Ruling GNP will open Assembly despite opposition

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Ruling GNP will open Assembly despite opposition

The ruling Grand National Party said yesterday it had unilaterally decided to proceed with the extraordinary session of the National Assembly on Friday.

The main opposition Democratic Party, which has refused to join the session originally scheduled for June 1, said it will “strongly protest against the move.”

The GNP will submit a document demanding an extraordinary session to the National Assembly today and should it be submitted as planned, the session will take place on Friday, 72 hours after the request is made, as stipulated by National Assembly regulations.

All GNP lawmakers, the conservative pro-Park Geun-hye alliance and some independent lawmakers are expected to sign the document. An extraordinary session can be held when one-quarter or more of all lawmakers agree.

“We can no longer wait for the DP ... it’s like talking to a wall,” GNP floor leader Ahn Sang-soo told reporters. “Even if we hold the extraordinary session, we intend to continue negotiating with the DP on bills,”

Kim Seong-jo, the GNP’s chief policy maker, said the June session will be the last chance for the National Assembly to discuss bills that don’t entail government budgets, since the regular session in September can only review those that do, giving a rationale for the GNP’s independent move.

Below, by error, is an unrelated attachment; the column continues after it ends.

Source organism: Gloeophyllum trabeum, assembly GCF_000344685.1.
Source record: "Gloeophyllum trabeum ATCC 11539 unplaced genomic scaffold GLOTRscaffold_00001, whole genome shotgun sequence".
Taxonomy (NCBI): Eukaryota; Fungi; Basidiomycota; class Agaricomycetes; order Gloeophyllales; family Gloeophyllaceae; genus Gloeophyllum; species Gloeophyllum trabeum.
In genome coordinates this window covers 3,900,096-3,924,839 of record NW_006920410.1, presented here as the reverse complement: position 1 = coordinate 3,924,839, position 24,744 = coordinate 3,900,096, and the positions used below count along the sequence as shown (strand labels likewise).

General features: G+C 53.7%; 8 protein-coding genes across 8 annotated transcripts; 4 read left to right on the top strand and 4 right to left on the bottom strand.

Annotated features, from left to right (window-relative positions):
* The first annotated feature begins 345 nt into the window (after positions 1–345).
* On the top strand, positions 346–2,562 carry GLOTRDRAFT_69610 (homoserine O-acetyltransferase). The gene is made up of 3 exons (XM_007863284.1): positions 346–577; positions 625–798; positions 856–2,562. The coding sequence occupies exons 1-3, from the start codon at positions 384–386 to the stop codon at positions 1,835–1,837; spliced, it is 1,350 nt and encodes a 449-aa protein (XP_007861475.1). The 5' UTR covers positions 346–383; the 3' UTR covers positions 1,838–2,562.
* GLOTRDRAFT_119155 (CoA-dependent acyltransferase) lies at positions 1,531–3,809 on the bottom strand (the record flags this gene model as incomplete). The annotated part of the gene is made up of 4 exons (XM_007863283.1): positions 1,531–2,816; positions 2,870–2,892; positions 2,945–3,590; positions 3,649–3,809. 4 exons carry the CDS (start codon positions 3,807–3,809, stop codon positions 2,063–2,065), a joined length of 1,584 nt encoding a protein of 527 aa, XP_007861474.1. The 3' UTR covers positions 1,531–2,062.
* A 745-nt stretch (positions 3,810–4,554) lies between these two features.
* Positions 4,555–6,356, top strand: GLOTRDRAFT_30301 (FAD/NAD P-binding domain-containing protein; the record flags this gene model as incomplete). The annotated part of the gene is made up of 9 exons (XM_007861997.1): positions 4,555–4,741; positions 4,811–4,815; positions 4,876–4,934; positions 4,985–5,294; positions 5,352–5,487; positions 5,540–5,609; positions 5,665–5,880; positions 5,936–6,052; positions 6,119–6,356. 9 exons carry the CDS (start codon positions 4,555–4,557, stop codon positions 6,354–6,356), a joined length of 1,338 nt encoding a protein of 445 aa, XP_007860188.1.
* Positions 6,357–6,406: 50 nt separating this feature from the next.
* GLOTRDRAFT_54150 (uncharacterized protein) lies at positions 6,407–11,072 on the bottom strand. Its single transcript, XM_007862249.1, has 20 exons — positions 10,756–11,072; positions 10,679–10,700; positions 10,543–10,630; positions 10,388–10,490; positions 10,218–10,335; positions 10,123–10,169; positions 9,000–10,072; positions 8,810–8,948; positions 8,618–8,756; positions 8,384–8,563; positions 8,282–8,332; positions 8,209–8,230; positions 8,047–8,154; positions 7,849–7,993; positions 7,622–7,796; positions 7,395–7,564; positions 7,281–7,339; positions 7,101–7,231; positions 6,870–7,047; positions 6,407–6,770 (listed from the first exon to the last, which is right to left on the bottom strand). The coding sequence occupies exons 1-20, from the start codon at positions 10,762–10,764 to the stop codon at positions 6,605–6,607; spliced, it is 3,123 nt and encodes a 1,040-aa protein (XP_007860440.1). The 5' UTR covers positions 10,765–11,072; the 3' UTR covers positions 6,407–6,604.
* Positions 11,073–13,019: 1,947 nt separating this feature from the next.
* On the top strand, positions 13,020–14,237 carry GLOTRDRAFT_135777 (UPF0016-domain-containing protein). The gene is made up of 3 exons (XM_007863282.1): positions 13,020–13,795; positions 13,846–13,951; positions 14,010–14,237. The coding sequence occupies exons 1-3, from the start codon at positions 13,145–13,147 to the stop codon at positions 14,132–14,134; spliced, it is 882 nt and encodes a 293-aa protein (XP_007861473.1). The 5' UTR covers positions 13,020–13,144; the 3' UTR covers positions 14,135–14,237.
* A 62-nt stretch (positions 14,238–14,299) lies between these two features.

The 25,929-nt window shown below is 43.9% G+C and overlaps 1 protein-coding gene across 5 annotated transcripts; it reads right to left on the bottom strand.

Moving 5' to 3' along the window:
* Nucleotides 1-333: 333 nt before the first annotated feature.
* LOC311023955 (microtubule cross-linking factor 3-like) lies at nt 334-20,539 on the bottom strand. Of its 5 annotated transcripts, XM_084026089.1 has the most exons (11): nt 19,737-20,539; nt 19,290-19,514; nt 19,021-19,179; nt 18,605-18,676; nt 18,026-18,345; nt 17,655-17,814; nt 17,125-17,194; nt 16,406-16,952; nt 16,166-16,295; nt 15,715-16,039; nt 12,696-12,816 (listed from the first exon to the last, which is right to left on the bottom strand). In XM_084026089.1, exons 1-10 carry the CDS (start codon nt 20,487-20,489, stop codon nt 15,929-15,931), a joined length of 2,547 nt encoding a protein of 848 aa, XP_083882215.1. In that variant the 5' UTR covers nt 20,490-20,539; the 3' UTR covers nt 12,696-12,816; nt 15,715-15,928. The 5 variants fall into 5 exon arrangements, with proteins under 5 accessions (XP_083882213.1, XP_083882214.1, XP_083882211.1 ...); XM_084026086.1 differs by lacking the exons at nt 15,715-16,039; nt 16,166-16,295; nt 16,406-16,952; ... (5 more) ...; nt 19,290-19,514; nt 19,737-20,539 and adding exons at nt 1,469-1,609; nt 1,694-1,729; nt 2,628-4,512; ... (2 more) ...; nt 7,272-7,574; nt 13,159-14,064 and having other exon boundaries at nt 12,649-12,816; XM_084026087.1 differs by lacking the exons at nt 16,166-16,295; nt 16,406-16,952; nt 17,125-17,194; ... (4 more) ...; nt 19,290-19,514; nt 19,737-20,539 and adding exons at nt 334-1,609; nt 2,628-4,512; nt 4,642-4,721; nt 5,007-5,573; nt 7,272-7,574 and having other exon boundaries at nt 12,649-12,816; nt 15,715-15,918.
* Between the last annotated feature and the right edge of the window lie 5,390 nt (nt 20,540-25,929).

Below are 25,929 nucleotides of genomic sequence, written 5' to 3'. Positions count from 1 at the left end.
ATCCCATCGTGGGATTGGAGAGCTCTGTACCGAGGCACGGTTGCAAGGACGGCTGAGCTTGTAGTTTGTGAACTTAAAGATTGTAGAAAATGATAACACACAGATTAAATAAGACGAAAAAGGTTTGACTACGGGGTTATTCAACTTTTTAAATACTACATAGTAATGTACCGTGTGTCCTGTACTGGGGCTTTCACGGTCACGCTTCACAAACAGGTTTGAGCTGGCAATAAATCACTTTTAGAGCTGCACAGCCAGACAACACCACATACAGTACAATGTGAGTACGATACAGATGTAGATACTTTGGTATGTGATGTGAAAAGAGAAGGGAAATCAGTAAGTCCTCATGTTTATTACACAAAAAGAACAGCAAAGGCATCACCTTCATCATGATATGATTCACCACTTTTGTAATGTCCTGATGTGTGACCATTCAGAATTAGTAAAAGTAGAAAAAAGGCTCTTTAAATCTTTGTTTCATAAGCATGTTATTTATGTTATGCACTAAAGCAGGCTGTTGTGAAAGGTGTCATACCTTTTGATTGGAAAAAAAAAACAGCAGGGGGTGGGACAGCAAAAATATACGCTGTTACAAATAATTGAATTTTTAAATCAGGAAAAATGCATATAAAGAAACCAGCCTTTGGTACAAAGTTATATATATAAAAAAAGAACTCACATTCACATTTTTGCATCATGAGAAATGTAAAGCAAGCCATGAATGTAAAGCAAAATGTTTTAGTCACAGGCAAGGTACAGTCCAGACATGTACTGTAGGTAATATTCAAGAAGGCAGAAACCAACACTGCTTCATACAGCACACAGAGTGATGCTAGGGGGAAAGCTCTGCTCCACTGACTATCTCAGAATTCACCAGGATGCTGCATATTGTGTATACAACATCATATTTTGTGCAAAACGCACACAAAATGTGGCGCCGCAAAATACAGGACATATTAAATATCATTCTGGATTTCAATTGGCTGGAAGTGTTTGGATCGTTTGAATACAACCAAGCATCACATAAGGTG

Kim cited the bills on non-regular workers as an example. Unless the bills are revised at the June session, a large number of non-regular workers could be laid off from July 1, he claimed.

The GNP plans to revise related laws to postpone the scheduled July 1 implementation of the bill to force corporate employers to upgrade the status of non-regular workers to regular workers if they want to continue employing them. If the bills take effect as planned, companies might opt for layoffs instead of shifting the workers’ status, the GNP claims.

Ahn also made it clear that the controversial media reform bills will “definitely be passed at the June session.”

Lee Kang-rae, floor leader of the DP, said, “If the GNP makes a wrong decision, it will be a catastrophe, creating a challenging situation for this administration.”

The DP has consistently said it won’t participate in the National Assembly session unless the ruling party accepts five demands, including an apology from President Lee Myung-bak for the suicide of former President Roh Moo-hyun.

The DP also asked the GNP to give up plans to pass the media reform bills. Last Saturday, the DP said it might withdraw the five demands should the GNP decide to drop the media bills.

The two parties have clashed strongly over this proposed legislation, which would allow private businesses and newspapers to own terrestrial broadcasters. Although the two parties in March agreed to vote on the bills in the upcoming session, the DP is trying to stop the bills, claiming conglomerates and major newspapers will expand their control over broadcasters, only doing good for the corporate-friendly Lee administration. The GNP and the Lee government argue the bills will boost competitiveness in the broadcasting industry, create more jobs and diversify the media.

The DP yesterday unveiled research on the media reform bills, which showed 63 percent of 1,000 respondents fear the media bill revision will “help larger businesses control public opinion.”

By Seo Ji-eun []

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